I've written a lot about innovation districts—the current urban planning idea that businesses should locate in the city, in the heart of mixed residential and retail hubs near public transit stops (like Weyerhaeuser just announced they're doing.) 

If the city wants to make good on the nearly $1 billion SLU investment, they should do everything they can to make sure the planned development doesn't price out the next door neighbors. 

The goal is to have businesses overlap with the daily life of the city—and also overlap with other businesses locating in the same neighborhood—to generate a reverberation effect that builds creativity.

An ingredient that's often overlooked in this scripted urban-planning-policy-paper vision, though, is youth culture.  

You know your urban planning designs are succeeding when twenty-somethings are dancing nearby, I wrote in a recent Urban Upgrade column for the magazine about Kremwerk, a new underground ambient dance club that orbits the country's supposed premiere innovation district, South Lake Union.

My point? That the emergence of a weird club like Kremwerk, where experimental sine waves echo off the concrete, is a good sign that Amazon's footprint in SLU isn't as prefab as I'd believed.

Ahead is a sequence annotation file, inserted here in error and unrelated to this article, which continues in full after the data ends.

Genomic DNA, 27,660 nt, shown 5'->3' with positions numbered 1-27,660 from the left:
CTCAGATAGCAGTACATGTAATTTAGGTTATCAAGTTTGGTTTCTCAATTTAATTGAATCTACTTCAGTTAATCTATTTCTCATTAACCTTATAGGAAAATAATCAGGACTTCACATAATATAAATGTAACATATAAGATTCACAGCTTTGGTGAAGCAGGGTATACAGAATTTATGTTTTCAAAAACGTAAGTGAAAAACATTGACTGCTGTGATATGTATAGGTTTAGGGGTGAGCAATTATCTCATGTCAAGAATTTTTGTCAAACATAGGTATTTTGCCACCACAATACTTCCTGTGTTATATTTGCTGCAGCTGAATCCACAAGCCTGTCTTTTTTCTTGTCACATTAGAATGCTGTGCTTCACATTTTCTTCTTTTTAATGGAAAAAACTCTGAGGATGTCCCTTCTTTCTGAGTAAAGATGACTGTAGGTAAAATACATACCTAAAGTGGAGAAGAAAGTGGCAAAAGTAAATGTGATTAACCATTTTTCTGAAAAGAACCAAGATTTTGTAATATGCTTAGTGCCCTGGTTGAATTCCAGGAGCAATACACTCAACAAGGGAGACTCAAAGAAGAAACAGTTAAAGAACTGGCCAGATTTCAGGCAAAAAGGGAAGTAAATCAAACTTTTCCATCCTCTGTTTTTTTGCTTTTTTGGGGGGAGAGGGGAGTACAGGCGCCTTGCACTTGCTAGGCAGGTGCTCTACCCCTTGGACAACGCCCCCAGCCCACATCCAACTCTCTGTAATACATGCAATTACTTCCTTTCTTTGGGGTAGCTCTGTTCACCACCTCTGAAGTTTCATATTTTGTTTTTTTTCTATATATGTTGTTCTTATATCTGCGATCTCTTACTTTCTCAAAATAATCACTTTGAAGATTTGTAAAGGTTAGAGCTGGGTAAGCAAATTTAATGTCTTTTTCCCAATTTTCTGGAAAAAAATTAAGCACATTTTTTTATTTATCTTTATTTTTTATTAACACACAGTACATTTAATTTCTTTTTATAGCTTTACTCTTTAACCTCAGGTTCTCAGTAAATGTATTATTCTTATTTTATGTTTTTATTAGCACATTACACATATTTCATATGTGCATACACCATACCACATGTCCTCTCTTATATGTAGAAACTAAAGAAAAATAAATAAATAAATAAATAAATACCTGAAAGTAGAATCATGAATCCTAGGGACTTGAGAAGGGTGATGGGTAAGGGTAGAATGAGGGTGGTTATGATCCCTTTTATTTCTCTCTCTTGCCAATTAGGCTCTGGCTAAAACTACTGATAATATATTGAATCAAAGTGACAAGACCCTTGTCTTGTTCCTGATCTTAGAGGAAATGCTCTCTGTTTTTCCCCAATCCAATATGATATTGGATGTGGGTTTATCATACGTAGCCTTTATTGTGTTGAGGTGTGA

And recent news from the Puget Sound Business Journal—that a once-stalled fancy mixed use 40-story apartment complex is once again slated to go in on the same block where Kremwerk now sits underground—amps those hopes some more.

I was rattled at first by the news, fearful that the development was literally displacing Kremwerk, located at 1809 Minor. But the project, proposed by Security Properties, is going in on the parking lot adjacent to the west. 

"1809 is NOT included in this development proposal. It only includes the surface parking lot located at the middle of the block," DPD spokesman Bryan Stevens told me. 

An avant-garde dance club doesn't appear in any of the renderings, but... 

... there'll be one next door. Unless, the new development changes the market. 

If the city wants to make good on the nearly $1 billion they've invested in SLU, they should do everything they can to make sure "Kinects" (that's what Security Properties has named the project) doesn't price out the next door neighbors. 

I have a call in to Kremwerk. 

 


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